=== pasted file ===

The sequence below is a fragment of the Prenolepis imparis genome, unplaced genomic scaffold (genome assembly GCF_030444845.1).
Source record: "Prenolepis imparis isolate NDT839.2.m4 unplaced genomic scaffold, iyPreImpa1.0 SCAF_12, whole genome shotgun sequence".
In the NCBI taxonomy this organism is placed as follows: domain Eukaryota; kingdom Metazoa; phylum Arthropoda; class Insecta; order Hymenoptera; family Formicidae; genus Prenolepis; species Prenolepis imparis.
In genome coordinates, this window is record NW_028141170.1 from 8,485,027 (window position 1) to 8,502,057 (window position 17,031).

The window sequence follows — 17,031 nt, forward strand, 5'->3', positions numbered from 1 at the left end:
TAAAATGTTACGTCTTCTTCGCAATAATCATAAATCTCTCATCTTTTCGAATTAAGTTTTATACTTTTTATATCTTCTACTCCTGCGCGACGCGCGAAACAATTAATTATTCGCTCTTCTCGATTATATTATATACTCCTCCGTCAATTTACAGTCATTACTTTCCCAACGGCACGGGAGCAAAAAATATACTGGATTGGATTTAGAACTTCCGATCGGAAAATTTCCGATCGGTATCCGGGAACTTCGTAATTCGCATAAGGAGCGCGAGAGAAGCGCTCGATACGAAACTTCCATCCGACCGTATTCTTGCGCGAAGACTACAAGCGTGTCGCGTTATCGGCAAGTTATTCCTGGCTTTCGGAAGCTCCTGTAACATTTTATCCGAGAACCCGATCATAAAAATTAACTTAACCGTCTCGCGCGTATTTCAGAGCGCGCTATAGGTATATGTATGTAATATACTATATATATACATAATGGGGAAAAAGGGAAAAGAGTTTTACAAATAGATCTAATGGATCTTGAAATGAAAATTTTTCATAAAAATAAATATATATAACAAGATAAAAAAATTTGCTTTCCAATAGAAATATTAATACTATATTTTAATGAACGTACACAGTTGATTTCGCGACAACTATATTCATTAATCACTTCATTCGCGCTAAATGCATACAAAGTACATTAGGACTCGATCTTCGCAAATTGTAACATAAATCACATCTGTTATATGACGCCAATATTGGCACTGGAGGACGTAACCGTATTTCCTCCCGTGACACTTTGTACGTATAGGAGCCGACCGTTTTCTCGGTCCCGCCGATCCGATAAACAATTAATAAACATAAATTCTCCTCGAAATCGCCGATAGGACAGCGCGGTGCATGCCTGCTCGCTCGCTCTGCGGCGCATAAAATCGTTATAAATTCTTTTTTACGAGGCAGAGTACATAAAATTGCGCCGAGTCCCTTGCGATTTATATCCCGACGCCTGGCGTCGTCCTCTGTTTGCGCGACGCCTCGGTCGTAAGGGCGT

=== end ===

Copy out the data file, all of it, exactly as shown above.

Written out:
The sequence below is a fragment of the Prenolepis imparis genome, unplaced genomic scaffold (genome assembly GCF_030444845.1).
Source record: "Prenolepis imparis isolate NDT839.2.m4 unplaced genomic scaffold, iyPreImpa1.0 SCAF_12, whole genome shotgun sequence".
In the NCBI taxonomy this organism is placed as follows: domain Eukaryota; kingdom Metazoa; phylum Arthropoda; class Insecta; order Hymenoptera; family Formicidae; genus Prenolepis; species Prenolepis imparis.
In genome coordinates, this window is record NW_028141170.1 from 8,485,027 (window position 1) to 8,502,057 (window position 17,031).

The window sequence follows — 17,031 nt, forward strand, 5'->3', positions numbered from 1 at the left end:
TAAAATGTTACGTCTTCTTCGCAATAATCATAAATCTCTCATCTTTTCGAATTAAGTTTTATACTTTTTATATCTTCTACTCCTGCGCGACGCGCGAAACAATTAATTATTCGCTCTTCTCGATTATATTATATACTCCTCCGTCAATTTACAGTCATTACTTTCCCAACGGCACGGGAGCAAAAAATATACTGGATTGGATTTAGAACTTCCGATCGGAAAATTTCCGATCGGTATCCGGGAACTTCGTAATTCGCATAAGGAGCGCGAGAGAAGCGCTCGATACGAAACTTCCATCCGACCGTATTCTTGCGCGAAGACTACAAGCGTGTCGCGTTATCGGCAAGTTATTCCTGGCTTTCGGAAGCTCCTGTAACATTTTATCCGAGAACCCGATCATAAAAATTAACTTAACCGTCTCGCGCGTATTTCAGAGCGCGCTATAGGTATATGTATGTAATATACTATATATATACATAATGGGGAAAAAGGGAAAAGAGTTTTACAAATAGATCTAATGGATCTTGAAATGAAAATTTTTCATAAAAATAAATATATATAACAAGATAAAAAAATTTGCTTTCCAATAGAAATATTAATACTATATTTTAATGAACGTACACAGTTGATTTCGCGACAACTATATTCATTAATCACTTCATTCGCGCTAAATGCATACAAAGTACATTAGGACTCGATCTTCGCAAATTGTAACATAAATCACATCTGTTATATGACGCCAATATTGGCACTGGAGGACGTAACCGTATTTCCTCCCGTGACACTTTGTACGTATAGGAGCCGACCGTTTTCTCGGTCCCGCCGATCCGATAAACAATTAATAAACATAAATTCTCCTCGAAATCGCCGATAGGACAGCGCGGTGCATGCCTGCTCGCTCGCTCTGCGGCGCATAAAATCGTTATAAATTCTTTTTTACGAGGCAGAGTACATAAAATTGCGCCGAGTCCCTTGCGATTTATATCCCGACGCCTGGCGTCGTCCTCTGTTTGCGCGACGCCTCGGTCGTAAGGGCGT